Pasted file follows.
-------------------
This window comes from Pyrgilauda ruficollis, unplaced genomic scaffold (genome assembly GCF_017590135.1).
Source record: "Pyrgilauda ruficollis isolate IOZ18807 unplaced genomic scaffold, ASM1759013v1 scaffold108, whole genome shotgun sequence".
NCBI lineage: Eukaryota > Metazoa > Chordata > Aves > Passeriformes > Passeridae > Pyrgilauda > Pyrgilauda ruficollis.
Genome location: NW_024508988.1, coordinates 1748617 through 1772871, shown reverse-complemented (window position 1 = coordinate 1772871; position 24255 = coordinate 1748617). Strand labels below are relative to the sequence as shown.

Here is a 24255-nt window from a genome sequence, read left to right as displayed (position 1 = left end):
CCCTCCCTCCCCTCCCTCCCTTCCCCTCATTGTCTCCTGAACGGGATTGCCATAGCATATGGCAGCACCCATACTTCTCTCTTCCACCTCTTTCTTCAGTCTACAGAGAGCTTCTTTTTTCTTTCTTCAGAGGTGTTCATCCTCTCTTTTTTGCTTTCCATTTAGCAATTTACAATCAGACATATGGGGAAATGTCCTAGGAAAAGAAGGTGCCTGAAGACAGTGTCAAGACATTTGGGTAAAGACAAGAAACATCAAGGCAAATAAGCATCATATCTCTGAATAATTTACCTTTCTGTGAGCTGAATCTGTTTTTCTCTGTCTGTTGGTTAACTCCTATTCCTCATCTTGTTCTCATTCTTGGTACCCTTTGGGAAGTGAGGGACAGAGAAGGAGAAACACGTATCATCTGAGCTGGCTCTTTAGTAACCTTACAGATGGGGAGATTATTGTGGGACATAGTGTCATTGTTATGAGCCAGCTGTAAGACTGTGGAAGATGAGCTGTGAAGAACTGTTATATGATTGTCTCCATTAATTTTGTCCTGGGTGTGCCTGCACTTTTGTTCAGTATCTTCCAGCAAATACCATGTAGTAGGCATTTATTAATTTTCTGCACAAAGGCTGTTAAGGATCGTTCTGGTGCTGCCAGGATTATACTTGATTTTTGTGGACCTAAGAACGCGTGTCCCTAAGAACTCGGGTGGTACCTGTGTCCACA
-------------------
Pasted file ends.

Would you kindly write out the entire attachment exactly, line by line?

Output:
This window comes from Pyrgilauda ruficollis, unplaced genomic scaffold (genome assembly GCF_017590135.1).
Source record: "Pyrgilauda ruficollis isolate IOZ18807 unplaced genomic scaffold, ASM1759013v1 scaffold108, whole genome shotgun sequence".
NCBI lineage: Eukaryota > Metazoa > Chordata > Aves > Passeriformes > Passeridae > Pyrgilauda > Pyrgilauda ruficollis.
Genome location: NW_024508988.1, coordinates 1748617 through 1772871, shown reverse-complemented (window position 1 = coordinate 1772871; position 24255 = coordinate 1748617). Strand labels below are relative to the sequence as shown.

Here is a 24255-nt window from a genome sequence, read left to right as displayed (position 1 = left end):
CCCTCCCTCCCCTCCCTCCCTTCCCCTCATTGTCTCCTGAACGGGATTGCCATAGCATATGGCAGCACCCATACTTCTCTCTTCCACCTCTTTCTTCAGTCTACAGAGAGCTTCTTTTTTCTTTCTTCAGAGGTGTTCATCCTCTCTTTTTTGCTTTCCATTTAGCAATTTACAATCAGACATATGGGGAAATGTCCTAGGAAAAGAAGGTGCCTGAAGACAGTGTCAAGACATTTGGGTAAAGACAAGAAACATCAAGGCAAATAAGCATCATATCTCTGAATAATTTACCTTTCTGTGAGCTGAATCTGTTTTTCTCTGTCTGTTGGTTAACTCCTATTCCTCATCTTGTTCTCATTCTTGGTACCCTTTGGGAAGTGAGGGACAGAGAAGGAGAAACACGTATCATCTGAGCTGGCTCTTTAGTAACCTTACAGATGGGGAGATTATTGTGGGACATAGTGTCATTGTTATGAGCCAGCTGTAAGACTGTGGAAGATGAGCTGTGAAGAACTGTTATATGATTGTCTCCATTAATTTTGTCCTGGGTGTGCCTGCACTTTTGTTCAGTATCTTCCAGCAAATACCATGTAGTAGGCATTTATTAATTTTCTGCACAAAGGCTGTTAAGGATCGTTCTGGTGCTGCCAGGATTATACTTGATTTTTGTGGACCTAAGAACGCGTGTCCCTAAGAACTCGGGTGGTACCTGTGTCCACA